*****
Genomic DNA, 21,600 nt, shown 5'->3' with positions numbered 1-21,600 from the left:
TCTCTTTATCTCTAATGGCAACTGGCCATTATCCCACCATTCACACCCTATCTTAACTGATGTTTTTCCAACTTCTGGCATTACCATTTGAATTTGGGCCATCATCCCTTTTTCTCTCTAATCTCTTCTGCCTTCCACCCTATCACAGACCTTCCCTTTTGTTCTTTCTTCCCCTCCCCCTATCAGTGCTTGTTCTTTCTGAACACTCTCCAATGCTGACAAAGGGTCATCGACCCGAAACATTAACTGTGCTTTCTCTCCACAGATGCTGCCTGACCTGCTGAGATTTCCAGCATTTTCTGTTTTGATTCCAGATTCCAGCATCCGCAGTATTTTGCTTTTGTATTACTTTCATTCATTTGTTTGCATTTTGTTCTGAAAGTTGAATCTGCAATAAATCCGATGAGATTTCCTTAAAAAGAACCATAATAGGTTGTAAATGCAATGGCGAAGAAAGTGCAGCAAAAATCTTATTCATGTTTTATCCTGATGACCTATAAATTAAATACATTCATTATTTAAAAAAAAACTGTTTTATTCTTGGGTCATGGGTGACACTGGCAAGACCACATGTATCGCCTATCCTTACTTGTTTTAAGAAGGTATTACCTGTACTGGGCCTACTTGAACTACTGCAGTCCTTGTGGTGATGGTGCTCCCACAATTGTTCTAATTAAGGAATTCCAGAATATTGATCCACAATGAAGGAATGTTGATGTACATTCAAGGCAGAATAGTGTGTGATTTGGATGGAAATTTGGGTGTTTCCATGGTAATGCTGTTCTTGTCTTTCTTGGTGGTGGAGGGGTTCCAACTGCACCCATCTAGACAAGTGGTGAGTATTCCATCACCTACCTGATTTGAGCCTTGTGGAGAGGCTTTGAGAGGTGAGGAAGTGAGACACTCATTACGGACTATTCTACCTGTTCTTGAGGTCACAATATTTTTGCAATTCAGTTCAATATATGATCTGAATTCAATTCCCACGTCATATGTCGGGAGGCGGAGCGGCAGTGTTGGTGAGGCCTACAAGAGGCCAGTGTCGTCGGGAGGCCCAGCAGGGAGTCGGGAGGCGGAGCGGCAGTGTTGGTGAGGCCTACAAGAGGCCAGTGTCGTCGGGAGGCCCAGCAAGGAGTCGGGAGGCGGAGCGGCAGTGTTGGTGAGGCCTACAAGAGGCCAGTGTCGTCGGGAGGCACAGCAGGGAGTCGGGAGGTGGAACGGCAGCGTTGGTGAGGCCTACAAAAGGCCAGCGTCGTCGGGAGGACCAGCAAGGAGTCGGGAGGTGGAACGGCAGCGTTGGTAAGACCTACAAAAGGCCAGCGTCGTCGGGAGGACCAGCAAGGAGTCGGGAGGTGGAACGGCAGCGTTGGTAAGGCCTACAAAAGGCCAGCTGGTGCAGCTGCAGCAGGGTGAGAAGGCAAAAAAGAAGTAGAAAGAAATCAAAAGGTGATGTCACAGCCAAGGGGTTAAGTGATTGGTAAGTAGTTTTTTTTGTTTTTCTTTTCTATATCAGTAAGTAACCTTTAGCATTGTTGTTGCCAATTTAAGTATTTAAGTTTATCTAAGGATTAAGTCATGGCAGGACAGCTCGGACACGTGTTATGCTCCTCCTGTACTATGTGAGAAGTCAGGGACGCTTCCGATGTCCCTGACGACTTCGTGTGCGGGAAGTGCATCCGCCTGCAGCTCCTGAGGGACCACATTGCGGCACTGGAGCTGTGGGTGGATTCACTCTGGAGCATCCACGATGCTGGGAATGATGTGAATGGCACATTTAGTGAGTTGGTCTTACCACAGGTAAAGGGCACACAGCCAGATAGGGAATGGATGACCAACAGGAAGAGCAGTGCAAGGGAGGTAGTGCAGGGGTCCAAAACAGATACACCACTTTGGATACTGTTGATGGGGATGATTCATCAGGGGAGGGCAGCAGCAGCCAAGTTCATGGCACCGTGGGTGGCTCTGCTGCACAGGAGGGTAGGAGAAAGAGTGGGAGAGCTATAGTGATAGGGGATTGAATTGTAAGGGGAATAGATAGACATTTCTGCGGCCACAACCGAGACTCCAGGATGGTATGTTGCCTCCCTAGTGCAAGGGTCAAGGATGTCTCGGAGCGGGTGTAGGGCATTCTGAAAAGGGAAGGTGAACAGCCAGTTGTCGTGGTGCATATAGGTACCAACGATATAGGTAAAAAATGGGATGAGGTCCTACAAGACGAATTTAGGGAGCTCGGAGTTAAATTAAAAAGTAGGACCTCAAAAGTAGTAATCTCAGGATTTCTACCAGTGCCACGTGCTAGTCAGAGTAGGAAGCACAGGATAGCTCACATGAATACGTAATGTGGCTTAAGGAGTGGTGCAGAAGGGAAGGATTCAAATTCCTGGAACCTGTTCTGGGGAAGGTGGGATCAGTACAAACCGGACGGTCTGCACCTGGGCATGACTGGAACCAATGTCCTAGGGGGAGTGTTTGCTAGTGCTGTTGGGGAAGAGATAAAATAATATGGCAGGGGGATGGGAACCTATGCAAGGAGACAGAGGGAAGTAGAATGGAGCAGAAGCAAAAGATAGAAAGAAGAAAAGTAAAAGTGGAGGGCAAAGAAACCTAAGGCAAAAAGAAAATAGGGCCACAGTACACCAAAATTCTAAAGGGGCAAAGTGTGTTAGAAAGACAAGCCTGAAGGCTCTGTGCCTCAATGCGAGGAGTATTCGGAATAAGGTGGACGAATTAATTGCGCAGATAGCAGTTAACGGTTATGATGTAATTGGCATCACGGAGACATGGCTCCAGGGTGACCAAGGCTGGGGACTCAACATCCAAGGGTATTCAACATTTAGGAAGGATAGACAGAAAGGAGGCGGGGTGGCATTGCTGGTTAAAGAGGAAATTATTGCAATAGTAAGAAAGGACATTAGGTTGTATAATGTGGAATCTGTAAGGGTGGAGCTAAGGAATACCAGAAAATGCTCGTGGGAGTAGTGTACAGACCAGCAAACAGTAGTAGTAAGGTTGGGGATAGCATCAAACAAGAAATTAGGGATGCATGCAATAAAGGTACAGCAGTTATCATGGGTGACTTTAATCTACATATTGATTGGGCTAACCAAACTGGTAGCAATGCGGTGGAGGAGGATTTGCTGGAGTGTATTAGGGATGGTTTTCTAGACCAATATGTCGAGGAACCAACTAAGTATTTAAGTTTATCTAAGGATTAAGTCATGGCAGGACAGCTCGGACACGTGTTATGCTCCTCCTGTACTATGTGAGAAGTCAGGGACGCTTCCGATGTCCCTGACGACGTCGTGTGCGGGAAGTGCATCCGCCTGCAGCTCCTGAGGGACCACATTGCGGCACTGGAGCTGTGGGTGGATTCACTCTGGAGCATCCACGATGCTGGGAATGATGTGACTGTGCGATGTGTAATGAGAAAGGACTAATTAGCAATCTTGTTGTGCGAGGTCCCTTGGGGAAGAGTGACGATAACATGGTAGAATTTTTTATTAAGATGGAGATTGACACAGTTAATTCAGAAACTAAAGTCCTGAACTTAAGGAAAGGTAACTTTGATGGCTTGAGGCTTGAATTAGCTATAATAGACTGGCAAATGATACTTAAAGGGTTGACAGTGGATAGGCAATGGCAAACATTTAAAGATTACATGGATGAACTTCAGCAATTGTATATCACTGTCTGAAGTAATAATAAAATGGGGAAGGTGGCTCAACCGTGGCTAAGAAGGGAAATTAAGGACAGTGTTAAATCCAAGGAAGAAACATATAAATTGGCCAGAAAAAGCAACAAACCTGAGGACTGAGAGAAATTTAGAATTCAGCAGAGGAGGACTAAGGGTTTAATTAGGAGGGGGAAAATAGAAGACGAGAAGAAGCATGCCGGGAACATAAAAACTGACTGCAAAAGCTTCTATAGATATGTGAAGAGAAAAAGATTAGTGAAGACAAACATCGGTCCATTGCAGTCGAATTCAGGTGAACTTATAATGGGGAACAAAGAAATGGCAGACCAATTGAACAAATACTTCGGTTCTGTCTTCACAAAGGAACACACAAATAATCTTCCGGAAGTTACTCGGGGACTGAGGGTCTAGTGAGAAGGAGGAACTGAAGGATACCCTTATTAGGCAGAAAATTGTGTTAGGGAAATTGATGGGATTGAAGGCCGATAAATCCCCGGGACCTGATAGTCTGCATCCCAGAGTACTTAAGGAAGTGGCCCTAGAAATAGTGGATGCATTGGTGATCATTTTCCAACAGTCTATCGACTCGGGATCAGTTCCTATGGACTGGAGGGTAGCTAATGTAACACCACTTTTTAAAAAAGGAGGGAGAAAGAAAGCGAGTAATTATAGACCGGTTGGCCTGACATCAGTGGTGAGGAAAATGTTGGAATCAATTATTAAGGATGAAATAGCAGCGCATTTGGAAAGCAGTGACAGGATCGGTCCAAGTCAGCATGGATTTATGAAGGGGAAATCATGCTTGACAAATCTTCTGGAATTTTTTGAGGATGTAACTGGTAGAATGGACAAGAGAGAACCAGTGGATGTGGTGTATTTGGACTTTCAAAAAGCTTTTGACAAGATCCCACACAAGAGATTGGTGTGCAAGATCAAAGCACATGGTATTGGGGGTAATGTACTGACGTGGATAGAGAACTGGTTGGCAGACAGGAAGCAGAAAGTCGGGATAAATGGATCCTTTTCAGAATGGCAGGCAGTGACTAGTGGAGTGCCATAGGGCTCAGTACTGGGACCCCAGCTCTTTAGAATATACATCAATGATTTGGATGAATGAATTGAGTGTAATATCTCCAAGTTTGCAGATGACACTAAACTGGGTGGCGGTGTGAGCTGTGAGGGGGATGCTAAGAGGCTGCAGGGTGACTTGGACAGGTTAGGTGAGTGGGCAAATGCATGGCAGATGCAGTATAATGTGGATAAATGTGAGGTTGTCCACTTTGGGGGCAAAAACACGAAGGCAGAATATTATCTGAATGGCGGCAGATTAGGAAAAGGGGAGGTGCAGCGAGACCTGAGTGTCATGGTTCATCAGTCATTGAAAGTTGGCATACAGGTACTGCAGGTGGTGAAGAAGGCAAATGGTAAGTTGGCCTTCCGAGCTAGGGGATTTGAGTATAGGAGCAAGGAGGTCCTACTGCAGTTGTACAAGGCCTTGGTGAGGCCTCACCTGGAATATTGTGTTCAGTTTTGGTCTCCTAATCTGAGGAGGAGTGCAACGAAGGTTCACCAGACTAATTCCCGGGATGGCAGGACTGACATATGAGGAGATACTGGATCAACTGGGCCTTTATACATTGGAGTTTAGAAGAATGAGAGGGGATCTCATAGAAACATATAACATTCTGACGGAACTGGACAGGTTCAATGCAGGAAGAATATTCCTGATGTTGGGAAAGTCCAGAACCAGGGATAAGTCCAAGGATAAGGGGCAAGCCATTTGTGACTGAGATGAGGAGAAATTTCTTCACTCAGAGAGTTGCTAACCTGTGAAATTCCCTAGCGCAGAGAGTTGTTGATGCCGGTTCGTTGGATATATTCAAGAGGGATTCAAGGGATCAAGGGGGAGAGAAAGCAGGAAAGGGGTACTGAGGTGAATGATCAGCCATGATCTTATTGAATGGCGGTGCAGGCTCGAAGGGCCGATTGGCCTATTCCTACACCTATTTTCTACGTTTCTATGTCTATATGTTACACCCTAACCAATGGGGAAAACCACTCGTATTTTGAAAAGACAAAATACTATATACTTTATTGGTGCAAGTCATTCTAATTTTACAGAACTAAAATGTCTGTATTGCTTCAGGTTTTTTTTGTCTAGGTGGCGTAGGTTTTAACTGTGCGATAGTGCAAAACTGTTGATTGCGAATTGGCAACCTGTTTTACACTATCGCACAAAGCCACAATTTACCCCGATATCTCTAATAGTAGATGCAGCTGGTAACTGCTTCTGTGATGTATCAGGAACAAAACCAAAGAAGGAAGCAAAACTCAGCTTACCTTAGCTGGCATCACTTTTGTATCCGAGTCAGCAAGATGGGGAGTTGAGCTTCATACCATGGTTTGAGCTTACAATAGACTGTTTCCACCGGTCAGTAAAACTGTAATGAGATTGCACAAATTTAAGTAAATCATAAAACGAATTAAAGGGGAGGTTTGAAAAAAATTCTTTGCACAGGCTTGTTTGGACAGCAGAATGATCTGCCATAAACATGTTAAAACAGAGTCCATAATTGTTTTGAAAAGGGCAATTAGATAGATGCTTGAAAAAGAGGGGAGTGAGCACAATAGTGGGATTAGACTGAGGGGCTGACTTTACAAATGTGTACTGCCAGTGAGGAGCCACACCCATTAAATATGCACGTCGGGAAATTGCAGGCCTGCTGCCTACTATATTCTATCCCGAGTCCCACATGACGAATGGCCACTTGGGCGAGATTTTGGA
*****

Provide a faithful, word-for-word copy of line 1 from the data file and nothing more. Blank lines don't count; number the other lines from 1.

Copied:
Genomic DNA, 21,600 nt, shown 5'->3' with positions numbered 1-21,600 from the left: